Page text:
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Outlook receiver profile


Throughout the deliverability landscape, there are Internet Service Providers (ISPs) that are classified as Tier 1 and Tier 2. Tier 2 being smaller cable providers like Comcast, Cox, Charter, etc, and Tier 1 being global providers like Gmail, Verizon Media Group and Apple. One of these Tier 1 providers is Outlook.

Outlook recently went through a merger with Hotmail and now has the Hotmail domains under the Outlook/Microsoft infrastructure. When segmenting for Outlook domains be sure to include,,, and With so many domains, both .com and localized (.ch, .de,, etc) Outlook tends to make up about 10% of a marketer’s email list.

Key characteristics

Spam complaint-driven: deferrals and blocks

Some of the key characteristics for Outlook as a receiver is that they are heavily focused on the number of spam complaints an IP range or domain generates. Typically, when the spam complaints occur in an above-average number, Outlook will begin to defer mail from being accepted. The more often these deferrals happen, the more they tend to result in soft bounce timeouts. Aside from spam complaint-driven deferrals and rate-limits exceeded, Outlook will very rarely bounce mail for other reasons.

Microsoft SRD votes

Something that is unique to Outlook as a receiver is what’s called a “Microsoft SRD Vote”. SRD stands for Sender Reputation Data and these votes are crowd-sourced from actual Outlook participants. Once random participants are placed within the program, they are shown emails from various mailers. They vote on whether the mail should be properly classified as spam or not spam. The feedback then goes to the Outlook’s proprietary SmartScreen filter as it is trained to classify spammy content and mailers. While reports from one user solely cannot create junk status and requires additional feedback from other users in the SRD program, the more of these “junk” votes a mailer’s content receives, the more likely it becomes that their mail will be flagged as spam.


Similar to Google’s Postmaster Tools site, Outlook has created the Smart Network Data Services site (SNDS) for internal monitoring of traffic from sender’s IPs. SNDS reports on any IPs that have an abnormal status such as blocks. It reports on Outlook owned spam trap hits for the 24-hour window, as well as whether the SmartScreen filter is flagging a sender’s mail as spammy or not. The largest ambiguity with SNDS is the legend for reading the SmartScreen filter results. If IPs fall into the “red” at SNDS, that means that greater than 90% of the mail is being flagged as spammy. If the IPs fall into the “green” that means that greater than 90% of the mail is being flagged as “not junk”. If mail falls into the “yellow” the interpretation is that between 11-89% of mail is flagged as being spammy.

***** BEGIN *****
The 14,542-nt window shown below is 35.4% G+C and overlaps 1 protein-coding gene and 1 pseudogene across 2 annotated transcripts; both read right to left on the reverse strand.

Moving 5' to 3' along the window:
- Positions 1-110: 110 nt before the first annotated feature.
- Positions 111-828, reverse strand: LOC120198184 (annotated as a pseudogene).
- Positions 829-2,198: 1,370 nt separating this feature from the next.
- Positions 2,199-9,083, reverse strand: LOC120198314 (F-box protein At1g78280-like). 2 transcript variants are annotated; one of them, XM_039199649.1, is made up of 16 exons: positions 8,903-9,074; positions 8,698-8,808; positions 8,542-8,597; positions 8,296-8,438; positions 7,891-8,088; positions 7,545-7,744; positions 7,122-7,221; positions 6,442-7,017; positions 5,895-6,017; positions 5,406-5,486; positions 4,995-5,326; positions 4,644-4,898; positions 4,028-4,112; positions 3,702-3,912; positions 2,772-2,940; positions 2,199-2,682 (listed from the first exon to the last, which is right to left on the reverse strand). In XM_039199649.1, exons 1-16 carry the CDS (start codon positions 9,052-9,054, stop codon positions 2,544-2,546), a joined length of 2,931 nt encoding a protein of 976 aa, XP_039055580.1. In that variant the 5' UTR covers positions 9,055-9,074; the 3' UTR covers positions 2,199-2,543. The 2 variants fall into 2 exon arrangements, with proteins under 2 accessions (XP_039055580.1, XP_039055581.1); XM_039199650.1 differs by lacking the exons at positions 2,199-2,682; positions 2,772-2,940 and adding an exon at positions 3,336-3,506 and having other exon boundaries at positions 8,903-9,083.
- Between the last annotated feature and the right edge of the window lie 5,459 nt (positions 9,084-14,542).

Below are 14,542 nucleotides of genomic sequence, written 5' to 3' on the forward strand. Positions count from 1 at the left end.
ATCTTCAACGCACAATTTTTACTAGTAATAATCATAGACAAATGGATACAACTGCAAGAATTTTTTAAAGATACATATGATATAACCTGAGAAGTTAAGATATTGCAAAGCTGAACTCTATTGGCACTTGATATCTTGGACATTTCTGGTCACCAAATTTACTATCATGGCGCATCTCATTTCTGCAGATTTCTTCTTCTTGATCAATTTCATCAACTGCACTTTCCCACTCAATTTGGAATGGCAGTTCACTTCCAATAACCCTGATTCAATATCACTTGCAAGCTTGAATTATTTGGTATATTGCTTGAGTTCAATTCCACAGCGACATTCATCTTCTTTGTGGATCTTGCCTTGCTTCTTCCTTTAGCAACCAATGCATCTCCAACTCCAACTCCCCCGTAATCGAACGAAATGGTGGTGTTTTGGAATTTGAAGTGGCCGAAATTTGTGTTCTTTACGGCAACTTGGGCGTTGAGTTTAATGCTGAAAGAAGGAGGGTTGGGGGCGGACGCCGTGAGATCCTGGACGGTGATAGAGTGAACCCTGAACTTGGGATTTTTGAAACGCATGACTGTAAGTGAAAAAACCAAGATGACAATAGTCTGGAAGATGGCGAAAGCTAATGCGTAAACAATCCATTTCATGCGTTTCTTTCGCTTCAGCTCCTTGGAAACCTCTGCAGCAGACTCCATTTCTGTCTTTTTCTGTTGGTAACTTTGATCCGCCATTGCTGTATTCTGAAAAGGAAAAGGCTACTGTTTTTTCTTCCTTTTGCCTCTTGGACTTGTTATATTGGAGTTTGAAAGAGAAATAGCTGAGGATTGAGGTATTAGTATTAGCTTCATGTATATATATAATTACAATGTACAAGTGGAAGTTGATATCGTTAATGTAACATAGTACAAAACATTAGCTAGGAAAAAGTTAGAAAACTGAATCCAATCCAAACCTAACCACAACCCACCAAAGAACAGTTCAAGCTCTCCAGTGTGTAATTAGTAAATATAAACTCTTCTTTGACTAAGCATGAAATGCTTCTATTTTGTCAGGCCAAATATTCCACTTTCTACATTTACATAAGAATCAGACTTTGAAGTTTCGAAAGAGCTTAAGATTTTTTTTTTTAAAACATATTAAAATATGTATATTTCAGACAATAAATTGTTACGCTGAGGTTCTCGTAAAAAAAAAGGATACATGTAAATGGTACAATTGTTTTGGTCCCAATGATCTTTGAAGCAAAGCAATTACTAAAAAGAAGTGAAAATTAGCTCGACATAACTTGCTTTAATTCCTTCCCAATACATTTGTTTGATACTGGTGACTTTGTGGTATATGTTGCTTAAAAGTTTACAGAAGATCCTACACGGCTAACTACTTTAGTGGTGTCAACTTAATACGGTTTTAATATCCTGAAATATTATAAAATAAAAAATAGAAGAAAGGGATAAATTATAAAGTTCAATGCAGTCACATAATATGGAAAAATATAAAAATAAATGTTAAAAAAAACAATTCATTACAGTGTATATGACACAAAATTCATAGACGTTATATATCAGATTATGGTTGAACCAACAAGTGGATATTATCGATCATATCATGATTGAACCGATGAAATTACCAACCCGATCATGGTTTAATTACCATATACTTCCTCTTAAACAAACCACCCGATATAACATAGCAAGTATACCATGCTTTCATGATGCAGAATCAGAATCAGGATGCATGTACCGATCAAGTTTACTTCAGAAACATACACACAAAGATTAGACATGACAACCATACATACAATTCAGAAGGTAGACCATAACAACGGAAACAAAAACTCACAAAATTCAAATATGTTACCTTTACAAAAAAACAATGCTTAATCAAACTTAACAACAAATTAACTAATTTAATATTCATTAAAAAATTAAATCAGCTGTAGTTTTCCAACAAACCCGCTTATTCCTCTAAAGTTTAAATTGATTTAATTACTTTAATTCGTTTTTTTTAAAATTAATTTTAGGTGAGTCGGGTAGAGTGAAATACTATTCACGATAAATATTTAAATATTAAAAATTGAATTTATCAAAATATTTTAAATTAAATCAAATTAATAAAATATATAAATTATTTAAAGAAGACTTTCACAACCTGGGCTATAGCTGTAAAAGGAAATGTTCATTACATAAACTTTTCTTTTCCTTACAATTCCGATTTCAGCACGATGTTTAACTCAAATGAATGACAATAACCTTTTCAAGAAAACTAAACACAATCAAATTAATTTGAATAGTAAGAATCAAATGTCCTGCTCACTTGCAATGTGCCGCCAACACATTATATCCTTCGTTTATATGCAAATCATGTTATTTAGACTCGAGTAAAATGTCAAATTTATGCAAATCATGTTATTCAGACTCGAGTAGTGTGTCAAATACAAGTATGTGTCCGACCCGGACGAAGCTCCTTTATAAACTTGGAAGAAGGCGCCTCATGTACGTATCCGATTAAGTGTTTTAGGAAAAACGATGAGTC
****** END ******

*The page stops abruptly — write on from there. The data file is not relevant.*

One of the frequently asked questions when it comes to SNDS is “if mail is being flagged as spammy, does that mean it is going to the junk folder?” The answer to that is “not always.” Outlook mentions on their website that the outcome of the SNDS filter “doesn't directly represent deliveries to users' inboxes or "Junk e-mail" folders.” Each user has the ability to influence mail flow into the inbox by how they interact with mail on the contact level. For example, the more that a contact moves mail into the junk folder, regardless if the SmartScreen filter says it’s “not junk” the contact’s action overrides the filter.

Best practices for mailing to Outlook

Monitor Outlook recipients and bounce rates

Taking into account the spam complaint-driven deferrals, SRD votes, and filtering solutions in place at Outlook domains, it is imperative that the marketer finds the engagement sweet spot for their mailing audience. More often than not, the unengaged portion of lists spam complain more than the core engaged audience, the marketer should be monitoring the Outlook specific spam complaint rate. The more spam complaints that arise, deferrals and bounces are not far behind. Once those bounces become more regular, the list is opened up too far to unengaged members (openers and clickers). This is also a charge to segment reporting based on the receiving domain so as to get more granular than simply contacts on the message level but rather contacts on the receiving domain level.



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